Tuesday, April 12, 2016


Drewry: Contract rates for containerized cargo continue to fall

With freight rates already 20 percent lower than in 2015, the London-based shipping consultant is predicting prices will continue to slide in the second quarter of 2016.

   Ocean freight rates for cargo moving under contracts on the major east-west trade routes were down 20 percent in February 2016 compared with the same period a year earlier and are "on course to see further deep reductions from May,” London-based shipping consultant Drewry’s Benchmarking Club said Tuesday.
   The club is a closed user group of multinational retailers and manufacturers that closely monitor their contract freight rates.
   “Following the price war in the spot container shipping market started in late 2015, the contract market is now also going through a catch-up reduction in prices,” said Philip Damas, director of Drewry Supply Chain Advisors, speaking at the Global Liner Shipping conference in London earlier today. “By monitoring contract rates every quarter within the closed user group, companies can determine how well they rank on contract rate levels among their peers and can get increased confidence on actual contract rates which can be secured in today’s very weak market.”
   Drewry said its “Drewry Benchmarking Club Contract Rate Index,” based on transpacific and Asia-Europe contract freight rate data provided confidentially by shippers, declined by another 5 percent in the three-month period between November last year and February.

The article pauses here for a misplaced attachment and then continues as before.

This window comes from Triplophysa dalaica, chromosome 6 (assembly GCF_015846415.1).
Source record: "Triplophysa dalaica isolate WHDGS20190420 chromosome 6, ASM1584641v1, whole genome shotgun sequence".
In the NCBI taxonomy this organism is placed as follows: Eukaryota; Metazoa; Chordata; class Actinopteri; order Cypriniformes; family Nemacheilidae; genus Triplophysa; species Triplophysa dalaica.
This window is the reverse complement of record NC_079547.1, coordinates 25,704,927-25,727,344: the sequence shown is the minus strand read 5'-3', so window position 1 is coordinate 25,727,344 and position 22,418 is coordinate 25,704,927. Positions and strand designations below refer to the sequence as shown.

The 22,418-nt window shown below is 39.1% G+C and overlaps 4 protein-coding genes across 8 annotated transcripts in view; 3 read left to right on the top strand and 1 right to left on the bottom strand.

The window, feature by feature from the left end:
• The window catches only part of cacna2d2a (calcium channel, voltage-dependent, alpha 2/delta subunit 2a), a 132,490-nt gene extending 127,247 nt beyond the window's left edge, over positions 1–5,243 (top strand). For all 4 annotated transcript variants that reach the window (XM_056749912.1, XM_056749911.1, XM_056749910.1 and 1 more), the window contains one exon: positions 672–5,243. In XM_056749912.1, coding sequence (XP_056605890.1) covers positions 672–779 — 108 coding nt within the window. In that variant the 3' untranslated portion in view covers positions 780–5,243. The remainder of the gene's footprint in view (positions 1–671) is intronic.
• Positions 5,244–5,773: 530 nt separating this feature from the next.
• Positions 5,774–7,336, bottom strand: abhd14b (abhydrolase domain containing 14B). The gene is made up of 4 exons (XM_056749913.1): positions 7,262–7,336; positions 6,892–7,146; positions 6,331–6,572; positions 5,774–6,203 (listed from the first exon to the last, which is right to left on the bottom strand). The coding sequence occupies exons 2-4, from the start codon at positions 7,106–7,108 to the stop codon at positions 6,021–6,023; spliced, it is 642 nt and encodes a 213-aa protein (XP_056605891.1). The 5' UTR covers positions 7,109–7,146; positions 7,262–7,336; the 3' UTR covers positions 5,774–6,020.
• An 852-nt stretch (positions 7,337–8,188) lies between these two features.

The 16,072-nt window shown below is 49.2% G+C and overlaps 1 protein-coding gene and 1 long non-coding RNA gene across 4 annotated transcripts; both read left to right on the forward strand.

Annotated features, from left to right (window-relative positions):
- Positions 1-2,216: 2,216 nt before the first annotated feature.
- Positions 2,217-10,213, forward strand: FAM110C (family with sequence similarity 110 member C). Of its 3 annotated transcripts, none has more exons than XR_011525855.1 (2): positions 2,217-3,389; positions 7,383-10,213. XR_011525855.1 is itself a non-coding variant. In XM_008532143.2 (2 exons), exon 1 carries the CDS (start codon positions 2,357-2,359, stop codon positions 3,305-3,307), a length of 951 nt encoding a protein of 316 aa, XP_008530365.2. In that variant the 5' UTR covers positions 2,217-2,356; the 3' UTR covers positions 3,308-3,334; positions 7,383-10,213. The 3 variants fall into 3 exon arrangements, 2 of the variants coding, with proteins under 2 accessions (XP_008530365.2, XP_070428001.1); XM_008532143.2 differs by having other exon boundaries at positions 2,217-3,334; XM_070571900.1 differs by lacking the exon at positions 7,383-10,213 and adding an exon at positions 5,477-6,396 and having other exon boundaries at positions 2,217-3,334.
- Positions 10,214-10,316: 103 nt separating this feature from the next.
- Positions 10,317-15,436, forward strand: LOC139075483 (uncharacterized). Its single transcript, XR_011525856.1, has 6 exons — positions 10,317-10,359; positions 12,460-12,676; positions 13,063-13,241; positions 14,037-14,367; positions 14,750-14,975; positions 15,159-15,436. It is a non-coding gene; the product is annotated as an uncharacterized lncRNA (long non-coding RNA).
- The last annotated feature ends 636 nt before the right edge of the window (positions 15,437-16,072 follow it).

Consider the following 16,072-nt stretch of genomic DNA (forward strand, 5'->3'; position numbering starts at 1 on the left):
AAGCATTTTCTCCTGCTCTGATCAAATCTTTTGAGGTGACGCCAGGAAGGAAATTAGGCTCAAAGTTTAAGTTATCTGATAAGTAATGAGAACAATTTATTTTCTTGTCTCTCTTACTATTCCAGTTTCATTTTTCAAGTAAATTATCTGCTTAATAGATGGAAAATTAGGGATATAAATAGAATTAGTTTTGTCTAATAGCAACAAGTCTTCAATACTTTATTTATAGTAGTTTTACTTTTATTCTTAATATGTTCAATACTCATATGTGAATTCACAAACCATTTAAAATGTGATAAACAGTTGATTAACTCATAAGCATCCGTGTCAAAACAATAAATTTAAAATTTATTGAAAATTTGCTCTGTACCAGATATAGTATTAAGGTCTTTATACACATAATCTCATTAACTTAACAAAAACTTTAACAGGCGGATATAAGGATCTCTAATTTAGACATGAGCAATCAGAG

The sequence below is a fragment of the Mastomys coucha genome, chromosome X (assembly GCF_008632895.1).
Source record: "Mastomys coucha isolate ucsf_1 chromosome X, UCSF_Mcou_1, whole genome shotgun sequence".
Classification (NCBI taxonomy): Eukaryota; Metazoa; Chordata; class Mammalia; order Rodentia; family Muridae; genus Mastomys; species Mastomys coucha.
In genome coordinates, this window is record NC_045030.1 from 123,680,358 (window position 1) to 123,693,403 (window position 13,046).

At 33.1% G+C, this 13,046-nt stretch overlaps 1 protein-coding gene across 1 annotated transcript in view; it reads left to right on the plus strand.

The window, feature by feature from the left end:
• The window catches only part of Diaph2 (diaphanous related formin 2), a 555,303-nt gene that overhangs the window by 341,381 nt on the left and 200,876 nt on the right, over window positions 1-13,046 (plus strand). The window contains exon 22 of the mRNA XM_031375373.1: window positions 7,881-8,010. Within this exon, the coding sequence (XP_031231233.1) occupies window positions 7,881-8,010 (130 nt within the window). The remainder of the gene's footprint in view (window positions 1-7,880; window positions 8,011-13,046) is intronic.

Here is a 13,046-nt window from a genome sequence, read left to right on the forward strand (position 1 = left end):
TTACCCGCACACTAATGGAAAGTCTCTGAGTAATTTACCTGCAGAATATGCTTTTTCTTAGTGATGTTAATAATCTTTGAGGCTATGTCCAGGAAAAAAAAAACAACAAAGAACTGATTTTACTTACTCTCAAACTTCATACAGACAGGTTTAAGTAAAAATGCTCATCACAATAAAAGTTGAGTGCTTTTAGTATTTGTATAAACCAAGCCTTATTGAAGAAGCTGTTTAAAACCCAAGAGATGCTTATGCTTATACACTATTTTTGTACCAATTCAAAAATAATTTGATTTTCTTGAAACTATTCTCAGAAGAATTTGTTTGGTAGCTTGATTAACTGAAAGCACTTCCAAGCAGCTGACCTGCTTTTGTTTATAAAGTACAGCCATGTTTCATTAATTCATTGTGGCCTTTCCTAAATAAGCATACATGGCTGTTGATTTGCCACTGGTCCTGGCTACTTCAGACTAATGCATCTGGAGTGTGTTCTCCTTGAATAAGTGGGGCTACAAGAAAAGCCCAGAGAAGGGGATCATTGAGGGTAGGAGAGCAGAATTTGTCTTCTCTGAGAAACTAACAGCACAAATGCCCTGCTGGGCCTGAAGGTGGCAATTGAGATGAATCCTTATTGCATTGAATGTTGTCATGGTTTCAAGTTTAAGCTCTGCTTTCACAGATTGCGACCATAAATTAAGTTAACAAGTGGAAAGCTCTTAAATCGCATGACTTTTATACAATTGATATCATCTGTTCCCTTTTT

This meant a 20 percent cut when compared with rates in February 2015, showing an acceleration of contract rate erosion, even though lower fuel charges accounted for the minority of the reduction in rates.
   "Because many transpacific exporters and importers are finalizing negotiations of new eastbound Pacific contracts to be effective from May 1, Drewry expects a further fall in contract rates during the second quarter of 2016," the firm said.
   “While exporters and importers are enjoying big reductions in their ocean procurement costs this year, the next trend for shippers could be how to identify and work more with carriers who can maintain reliable service levels despite their revenue pressures and the risk of carrier service instability.”
   Drewry's benchmarking group "monitors not only detailed comparative contract rates, but also comparative transit times and direct/transhipment service features," as well as providing rate validity and free time days.